quitclaim divorce

by Patrick Gaffney

Quitclaim deeds are a vehicle used to convey an interest in real property.  They are very common in divorce proceedings.  There are a few things to be mindful of with regard to these documents.

A deed affects only how the property is titled.  It has no effect on the debts or loan obligations of both husband and wife.  The debt associated with a home is reflected by a promissory note.  The lien on a home is reflected by a mortgage.

Any property that was purchased during marriage is presumed to be marital property, assuming it was purchased with marital funds.  Marital funds are those funds that were earned during the marriage.  The presumption is that all marital property is divided equally upon divorce.  There are special circumstances where the court will consider an unequal distribution.

If both spouses agree to the terms of a divorce settlement, a quitclaim deed is the fastest, easiest and least expensive way to remove your spouse’s name from the deed to the property.  If both spouses do not agree on the settlement of assets and debts, then the court will decide on an equitable division.

In a typical situation where there is a mortgage on the property, it is generally accepted that the spouse who retains the home will have to refinance it within a specified period of time, such as sixty or ninety days.  Refinancing comes at a cost—both as to application fees and an increased monthly mortgage payment.  If the cost cannot be born, then the home is typically sold and the proceeds divided.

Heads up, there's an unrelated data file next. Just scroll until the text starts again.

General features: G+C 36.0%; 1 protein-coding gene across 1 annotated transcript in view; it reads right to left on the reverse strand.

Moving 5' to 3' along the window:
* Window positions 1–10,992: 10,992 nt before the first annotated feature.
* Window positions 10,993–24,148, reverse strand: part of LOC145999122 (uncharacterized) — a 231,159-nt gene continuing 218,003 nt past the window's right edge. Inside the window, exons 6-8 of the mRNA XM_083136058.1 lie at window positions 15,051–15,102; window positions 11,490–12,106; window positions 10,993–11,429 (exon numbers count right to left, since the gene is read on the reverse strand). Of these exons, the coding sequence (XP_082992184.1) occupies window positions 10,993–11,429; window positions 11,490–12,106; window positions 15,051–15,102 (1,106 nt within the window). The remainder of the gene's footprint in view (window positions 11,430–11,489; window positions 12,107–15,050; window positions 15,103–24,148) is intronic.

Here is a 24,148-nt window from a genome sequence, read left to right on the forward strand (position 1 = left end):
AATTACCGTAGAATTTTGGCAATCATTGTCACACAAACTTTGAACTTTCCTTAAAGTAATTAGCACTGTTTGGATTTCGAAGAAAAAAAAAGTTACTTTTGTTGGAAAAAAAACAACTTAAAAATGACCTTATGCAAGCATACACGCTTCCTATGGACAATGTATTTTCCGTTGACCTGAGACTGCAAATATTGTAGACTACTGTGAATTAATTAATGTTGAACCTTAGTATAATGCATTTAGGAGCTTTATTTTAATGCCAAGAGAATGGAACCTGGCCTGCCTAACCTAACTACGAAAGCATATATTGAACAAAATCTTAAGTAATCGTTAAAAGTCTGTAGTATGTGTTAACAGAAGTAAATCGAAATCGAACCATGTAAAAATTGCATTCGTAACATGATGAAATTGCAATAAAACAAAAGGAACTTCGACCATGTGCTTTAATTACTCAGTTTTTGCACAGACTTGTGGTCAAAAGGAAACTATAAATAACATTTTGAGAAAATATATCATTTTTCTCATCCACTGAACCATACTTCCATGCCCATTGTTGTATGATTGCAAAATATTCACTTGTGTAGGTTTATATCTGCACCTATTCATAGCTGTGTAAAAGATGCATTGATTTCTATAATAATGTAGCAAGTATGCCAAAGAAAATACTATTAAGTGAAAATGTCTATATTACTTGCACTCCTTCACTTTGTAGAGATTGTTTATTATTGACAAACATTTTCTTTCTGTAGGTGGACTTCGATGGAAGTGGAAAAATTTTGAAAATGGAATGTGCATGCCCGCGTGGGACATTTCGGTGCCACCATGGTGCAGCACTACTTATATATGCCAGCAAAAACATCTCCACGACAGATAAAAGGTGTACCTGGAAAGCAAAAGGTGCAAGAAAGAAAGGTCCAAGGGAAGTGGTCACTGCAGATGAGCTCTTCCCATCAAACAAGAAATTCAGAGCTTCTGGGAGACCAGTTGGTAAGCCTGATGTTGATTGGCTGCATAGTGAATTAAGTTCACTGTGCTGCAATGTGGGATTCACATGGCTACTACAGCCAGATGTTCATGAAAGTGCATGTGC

Even if your spouse is not on the title, he or she may have legal rights to claim a share in the property based on laws regarding marital property that was accumulated during the marriage.  For example, if there were improvements to the property or the pay down of a mortgage with marital funds, a spouse may claim an interest in the home, even if his or her name is not on the deed.

If you were awarded by the court a full ownership of a property during your divorce, your ex is required by the court to sign the quitclaim deed.  If they refuse, you can take it back to the court for violating the divorce decree.  In the alternative, the divorce decree may be fashioned in such a way that by its terms, the decree itself will act as a conveyance of property.

A quitclaim deed is distinguished from a warranty deed, as with the former, the owner simply transfers what is owned, and makes no representations with regard to the state of the title.  These conveyances are useful tools for the transfer of real property.

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